RHI inquiry: Officials 'removed warnings from document seen by Arlene Foster'
The chairman of the public inquiry into the controversial Renewable Heating Incentive scheme (RHI) yesterday questioned why a major Government department failed to provide comprehensive answers to a series of detailed questions.
The investigation team sent a request to the Department for Business, Energy and Industrial Strategy (BEIS), which oversees similar schemes in the rest of the UK.
However, retired Court of Appeal judge Sir Patrick Coghlin was informed that despite being sent a list of 14 questions in a 30-page document, BEIS officials only provided a four-page letter and two small annexes of information in response .
Yesterday's session of the inquiry at Stormont, which began last week, heard the investigation team was trying to find out how much contact officials in Northern Ireland had with their counterparts in the rest of the UK.
While the inquiry has the power to compel departments here, it does not have any jurisdiction over departments in Britain, which co-operate on a voluntary basis. Joseph Aiken, junior counsel to the inquiry, contended that the brief response from BEIS was an indication they had no record of any communication with Northern Ireland officials.
Sir Patrick said: "So the response we get from an English department here was not to answer any of the questions in order or in detail and to say that they don't have any records."
In response, Mr Aiken said there was an email trail located in the Department of the Economy at Stormont, but it did not include records that might exist in BEIS. Therefore a detailed analysis of the material couldn't be completed "as it's just not there".
Mr Aiken also told the session there were six questions for the inquiry over contact with officials in the rest of the UK. These asked:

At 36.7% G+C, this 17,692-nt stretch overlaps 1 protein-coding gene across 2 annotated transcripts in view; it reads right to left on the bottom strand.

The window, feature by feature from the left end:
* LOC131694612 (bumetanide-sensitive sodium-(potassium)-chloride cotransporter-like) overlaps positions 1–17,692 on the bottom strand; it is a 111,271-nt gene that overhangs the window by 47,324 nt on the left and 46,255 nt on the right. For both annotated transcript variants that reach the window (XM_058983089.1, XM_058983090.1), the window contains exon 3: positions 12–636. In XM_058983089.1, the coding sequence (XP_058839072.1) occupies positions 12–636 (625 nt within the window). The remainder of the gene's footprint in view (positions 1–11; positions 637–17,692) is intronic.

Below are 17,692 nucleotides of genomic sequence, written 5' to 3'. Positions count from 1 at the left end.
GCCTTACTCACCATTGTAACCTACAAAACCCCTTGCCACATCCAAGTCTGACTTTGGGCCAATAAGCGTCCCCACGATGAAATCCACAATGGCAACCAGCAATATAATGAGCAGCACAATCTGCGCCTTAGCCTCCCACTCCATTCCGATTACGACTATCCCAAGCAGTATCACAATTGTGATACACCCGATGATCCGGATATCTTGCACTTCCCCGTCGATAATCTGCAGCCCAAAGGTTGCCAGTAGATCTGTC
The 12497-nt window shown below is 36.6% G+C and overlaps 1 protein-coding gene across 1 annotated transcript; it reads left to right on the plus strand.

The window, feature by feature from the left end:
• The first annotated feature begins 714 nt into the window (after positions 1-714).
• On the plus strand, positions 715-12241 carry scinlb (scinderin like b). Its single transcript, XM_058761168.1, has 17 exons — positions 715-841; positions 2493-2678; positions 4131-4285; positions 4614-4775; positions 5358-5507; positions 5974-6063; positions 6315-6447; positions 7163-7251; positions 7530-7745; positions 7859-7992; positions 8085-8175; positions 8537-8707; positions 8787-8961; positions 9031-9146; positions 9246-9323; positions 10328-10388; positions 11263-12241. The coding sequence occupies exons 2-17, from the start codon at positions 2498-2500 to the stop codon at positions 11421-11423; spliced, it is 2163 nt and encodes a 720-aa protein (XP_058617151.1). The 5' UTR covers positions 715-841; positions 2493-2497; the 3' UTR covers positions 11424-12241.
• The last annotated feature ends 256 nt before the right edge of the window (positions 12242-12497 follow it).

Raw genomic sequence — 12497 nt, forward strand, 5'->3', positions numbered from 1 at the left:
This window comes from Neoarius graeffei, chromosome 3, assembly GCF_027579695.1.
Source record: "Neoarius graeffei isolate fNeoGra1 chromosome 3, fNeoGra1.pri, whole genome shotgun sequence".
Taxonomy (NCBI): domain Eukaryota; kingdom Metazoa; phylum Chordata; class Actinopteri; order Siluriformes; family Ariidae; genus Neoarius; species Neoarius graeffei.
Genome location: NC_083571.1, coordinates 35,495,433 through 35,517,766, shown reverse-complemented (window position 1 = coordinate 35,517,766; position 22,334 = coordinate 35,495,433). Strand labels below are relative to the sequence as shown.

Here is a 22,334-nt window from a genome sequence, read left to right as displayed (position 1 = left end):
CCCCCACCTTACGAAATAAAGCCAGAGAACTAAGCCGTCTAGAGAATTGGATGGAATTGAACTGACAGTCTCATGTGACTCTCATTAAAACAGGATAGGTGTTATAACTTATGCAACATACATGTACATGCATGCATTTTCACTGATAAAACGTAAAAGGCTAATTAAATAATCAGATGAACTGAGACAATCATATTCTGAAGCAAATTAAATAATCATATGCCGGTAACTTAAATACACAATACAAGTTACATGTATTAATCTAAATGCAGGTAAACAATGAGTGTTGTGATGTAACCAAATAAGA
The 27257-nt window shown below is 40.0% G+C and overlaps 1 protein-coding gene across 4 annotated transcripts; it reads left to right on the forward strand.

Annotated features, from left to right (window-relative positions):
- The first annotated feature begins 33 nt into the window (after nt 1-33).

- Why Northern Ireland hadn't adopted the Great Britain scheme like Scotland
- If officials here had started a localised version of the scheme
- What checks were in place to learn from the experience of the scheme in Great Britain
- What mechanisms were in place to monitor public announcements about changes to the scheme in Great Britain, and
- What was done with information received from officials in Britain, was it analysed and who decided if this information was referred upwards to ministerial level.
Mr Aiken said it was reasonable to suggest that Arlene Foster, who was Enterprise Minister in 2012, should have been told of plans to introduce cost controls into the scheme in Britain.
He also referred to a memo from Department of Enterprise Trade and Industry (DETI) energy official Olivia Martin to her colleague Jenny Pyper about a Northern Ireland submission to the UK Energy Strategy.
Ms Martin wrote: "We stated we would provide a positive paragraph for inclusion in relation to Northern Ireland on heat. I'm finding it hard to find something positive to say on heat."
Another memo from Ms Martin to Ms Pyper raised by Mr Aiken floated the question of what Mrs Foster was being told by DETI officials.
In it Ms Martin said that when she "put up the submission to the minister" about the Department for Business, Enterprise and Regulatory Reform's early ideas on a renewable heat incentive, they had removed a number of paragraphs.
These included one headed "resources" and included the words: "DETI cannot hope to develop this area of work with current resources."
A surprised Sir Patrick said he could not understand why DETI officials did not tell their minister or the permanent secretary about their lack of resources to cope with implementing an energy policy.
He added that he wanted an explanation as to why people who could help with allocating such resources were not told about it.
Mr Aiken said staffing and other resources at DETI "would not come remotely close" to the levels available at the department that set up RHI schemes in Britain, and that is why Northern Ireland should never have embarked on setting up its own system.
The inquiry continues today.